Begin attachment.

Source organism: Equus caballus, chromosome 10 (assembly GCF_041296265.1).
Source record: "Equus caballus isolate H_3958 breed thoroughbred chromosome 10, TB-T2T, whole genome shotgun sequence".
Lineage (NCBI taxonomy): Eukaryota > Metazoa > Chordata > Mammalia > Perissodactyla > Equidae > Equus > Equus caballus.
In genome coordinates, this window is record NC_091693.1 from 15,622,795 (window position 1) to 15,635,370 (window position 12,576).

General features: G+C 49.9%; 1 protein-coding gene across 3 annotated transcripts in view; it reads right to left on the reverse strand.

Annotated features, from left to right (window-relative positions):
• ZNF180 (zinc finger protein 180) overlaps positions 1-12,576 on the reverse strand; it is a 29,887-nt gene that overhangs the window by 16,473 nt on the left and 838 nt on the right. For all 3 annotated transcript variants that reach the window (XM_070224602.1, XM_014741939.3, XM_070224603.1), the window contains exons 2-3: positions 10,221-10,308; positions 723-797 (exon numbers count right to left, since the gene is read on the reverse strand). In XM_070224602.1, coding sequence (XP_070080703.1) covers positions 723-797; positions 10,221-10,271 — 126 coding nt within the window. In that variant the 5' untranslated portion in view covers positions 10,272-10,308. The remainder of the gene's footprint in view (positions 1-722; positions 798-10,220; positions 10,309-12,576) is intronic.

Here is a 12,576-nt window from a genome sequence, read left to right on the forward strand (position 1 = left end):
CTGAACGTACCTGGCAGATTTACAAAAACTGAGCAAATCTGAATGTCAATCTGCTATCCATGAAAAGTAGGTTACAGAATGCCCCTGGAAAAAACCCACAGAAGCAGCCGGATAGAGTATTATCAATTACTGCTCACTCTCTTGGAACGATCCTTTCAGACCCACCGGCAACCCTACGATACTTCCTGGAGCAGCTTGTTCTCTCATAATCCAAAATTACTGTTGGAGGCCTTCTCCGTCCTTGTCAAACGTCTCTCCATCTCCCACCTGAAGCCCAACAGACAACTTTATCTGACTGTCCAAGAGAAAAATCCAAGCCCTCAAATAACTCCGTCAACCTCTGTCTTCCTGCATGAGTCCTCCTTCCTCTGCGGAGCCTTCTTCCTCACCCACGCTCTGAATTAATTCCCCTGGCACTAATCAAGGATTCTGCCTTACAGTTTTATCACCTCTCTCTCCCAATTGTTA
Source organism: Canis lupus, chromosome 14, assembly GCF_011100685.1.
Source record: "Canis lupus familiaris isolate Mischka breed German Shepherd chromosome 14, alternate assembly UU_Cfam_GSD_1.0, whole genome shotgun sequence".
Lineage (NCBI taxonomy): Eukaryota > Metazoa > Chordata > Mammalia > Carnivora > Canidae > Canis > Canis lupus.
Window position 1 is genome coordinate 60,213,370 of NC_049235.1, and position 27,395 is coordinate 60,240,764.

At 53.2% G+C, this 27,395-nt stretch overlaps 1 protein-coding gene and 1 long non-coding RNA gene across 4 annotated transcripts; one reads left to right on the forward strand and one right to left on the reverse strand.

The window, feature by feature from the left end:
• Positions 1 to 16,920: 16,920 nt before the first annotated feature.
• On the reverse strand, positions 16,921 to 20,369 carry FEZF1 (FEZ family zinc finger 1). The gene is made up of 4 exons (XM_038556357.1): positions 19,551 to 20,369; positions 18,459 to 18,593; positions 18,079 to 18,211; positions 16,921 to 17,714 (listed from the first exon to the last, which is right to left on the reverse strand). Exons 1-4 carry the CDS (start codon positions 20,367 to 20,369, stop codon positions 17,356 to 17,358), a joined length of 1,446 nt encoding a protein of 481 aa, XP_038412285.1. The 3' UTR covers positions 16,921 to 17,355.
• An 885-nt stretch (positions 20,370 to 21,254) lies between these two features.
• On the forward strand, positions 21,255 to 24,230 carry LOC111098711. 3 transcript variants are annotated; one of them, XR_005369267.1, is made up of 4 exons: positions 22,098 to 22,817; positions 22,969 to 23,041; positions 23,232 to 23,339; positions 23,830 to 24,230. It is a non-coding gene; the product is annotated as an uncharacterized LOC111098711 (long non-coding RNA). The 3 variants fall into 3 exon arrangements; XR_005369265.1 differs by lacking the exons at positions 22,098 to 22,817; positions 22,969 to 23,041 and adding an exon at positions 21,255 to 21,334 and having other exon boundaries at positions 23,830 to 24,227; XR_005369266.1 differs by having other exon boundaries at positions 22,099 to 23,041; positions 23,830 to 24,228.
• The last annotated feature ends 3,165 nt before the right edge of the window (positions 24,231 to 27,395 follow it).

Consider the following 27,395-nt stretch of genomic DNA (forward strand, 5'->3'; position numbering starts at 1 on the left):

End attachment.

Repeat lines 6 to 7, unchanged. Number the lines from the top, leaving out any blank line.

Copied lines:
Annotated features, from left to right (window-relative positions):
• ZNF180 (zinc finger protein 180) overlaps positions 1-12,576 on the reverse strand; it is a 29,887-nt gene that overhangs the window by 16,473 nt on the left and 838 nt on the right. For all 3 annotated transcript variants that reach the window (XM_070224602.1, XM_014741939.3, XM_070224603.1), the window contains exons 2-3: positions 10,221-10,308; positions 723-797 (exon numbers count right to left, since the gene is read on the reverse strand). In XM_070224602.1, coding sequence (XP_070080703.1) covers positions 723-797; positions 10,221-10,271 — 126 coding nt within the window. In that variant the 5' untranslated portion in view covers positions 10,272-10,308. The remainder of the gene's footprint in view (positions 1-722; positions 798-10,220; positions 10,309-12,576) is intronic.